Typically companies are used to managing multiple software components from multiple vendors. The expectation is that the consolidation of two or more of a single vendor will lead to benefits resulting from the tighter integration of the products. This is often the best outcome in terms of support, training, and management. However, this is typically a multi-year effort by the vendors building a unified portfolio based on acquired software. As businesses move from a traditional siloed single purpose data warehouse to information integration and analytics, having one vendor to call is often a welcome change as companies try to simplify the management of its infrastructure.
Impact on Future Buying Decisions
The situation may be a little different if a customer is in the middle of a proof of concept (POC) for a project designed to develop a single view of a company’s customer base. How will the recent acquisitions in the business intelligence market impact how businesses to move forward?
Consider the example of a large bank that had recently made a significant acquisition. The bank wanted to understand its most profitable customers across the newly merged company. Customer history and sales data was retained in a siloed manner by line of business and there was no integration between the data for the two companies. This company used Cognos for many of their executive level reports, but now management had raised concerns about data quality.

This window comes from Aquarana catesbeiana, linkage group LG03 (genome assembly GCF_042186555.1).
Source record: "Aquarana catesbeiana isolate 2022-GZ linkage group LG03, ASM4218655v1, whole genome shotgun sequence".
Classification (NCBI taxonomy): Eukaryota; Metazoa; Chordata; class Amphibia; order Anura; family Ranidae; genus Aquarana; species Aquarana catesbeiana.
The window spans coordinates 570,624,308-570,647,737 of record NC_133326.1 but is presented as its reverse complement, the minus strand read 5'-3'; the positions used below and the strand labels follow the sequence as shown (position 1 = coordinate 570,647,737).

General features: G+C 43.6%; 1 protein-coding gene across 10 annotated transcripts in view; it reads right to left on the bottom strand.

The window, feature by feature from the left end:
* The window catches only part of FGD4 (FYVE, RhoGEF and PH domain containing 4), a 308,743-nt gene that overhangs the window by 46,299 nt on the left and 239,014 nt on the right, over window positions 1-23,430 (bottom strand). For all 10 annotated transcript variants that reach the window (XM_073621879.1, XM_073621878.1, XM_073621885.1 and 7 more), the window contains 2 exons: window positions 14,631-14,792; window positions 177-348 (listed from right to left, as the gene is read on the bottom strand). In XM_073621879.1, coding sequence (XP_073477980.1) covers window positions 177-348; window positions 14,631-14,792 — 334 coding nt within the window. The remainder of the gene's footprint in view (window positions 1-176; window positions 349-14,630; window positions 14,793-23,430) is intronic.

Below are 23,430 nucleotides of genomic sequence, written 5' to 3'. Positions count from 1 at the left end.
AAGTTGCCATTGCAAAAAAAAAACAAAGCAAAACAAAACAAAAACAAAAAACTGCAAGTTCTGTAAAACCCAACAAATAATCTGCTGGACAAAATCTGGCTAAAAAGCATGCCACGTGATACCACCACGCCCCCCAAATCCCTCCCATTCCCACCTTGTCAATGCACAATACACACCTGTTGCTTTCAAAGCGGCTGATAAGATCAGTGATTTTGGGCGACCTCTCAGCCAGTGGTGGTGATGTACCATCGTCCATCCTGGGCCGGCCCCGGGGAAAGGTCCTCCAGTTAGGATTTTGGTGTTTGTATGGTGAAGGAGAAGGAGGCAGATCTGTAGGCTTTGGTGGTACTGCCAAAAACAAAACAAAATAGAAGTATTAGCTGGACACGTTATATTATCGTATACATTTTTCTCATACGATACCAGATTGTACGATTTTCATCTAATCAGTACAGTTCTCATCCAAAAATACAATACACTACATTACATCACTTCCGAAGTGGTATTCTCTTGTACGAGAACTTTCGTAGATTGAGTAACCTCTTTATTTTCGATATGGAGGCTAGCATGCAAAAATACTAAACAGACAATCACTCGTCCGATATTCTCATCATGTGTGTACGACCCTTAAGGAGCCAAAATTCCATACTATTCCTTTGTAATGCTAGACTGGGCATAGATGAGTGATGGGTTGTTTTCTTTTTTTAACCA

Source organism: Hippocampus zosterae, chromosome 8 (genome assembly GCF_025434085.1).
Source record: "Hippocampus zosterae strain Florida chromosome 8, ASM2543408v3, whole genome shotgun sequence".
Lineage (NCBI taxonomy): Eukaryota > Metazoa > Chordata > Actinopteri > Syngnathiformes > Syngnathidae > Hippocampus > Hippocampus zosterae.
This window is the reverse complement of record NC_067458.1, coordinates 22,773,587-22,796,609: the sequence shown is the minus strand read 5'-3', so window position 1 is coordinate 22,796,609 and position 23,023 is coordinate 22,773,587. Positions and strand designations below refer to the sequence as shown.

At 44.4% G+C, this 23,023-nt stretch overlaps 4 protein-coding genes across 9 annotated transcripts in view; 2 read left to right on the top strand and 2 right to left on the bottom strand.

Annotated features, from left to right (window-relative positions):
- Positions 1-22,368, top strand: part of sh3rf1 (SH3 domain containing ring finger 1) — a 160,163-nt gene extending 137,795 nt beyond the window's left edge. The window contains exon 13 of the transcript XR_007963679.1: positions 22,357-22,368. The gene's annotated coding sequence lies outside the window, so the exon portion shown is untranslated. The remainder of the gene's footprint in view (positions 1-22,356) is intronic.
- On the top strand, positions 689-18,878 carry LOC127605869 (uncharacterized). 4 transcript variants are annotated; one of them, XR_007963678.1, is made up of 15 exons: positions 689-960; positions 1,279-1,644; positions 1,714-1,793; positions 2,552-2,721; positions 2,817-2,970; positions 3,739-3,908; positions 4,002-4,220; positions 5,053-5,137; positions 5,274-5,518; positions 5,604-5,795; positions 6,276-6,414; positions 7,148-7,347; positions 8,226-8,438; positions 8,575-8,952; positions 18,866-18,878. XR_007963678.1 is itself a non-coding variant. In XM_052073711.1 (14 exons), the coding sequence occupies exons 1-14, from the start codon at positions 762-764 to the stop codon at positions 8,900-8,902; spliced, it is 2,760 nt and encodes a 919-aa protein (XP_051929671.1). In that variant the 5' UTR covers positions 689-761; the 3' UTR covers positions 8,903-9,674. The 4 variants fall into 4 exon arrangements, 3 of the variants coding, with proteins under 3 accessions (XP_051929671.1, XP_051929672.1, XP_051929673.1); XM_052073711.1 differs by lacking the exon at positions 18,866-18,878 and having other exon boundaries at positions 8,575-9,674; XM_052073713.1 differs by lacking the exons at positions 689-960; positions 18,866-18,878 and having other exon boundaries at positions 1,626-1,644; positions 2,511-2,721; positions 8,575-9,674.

In order to develop a single view of customer they needed to look for incompatibilities and inconsistencies in the disparate data sources. These data sources needed to be integrated and IT needed to assure the business that the information was accurate, complete, and trust worthy. The bank selected Informatica to provide the software needed to help with the integration and to improve the quality of its data.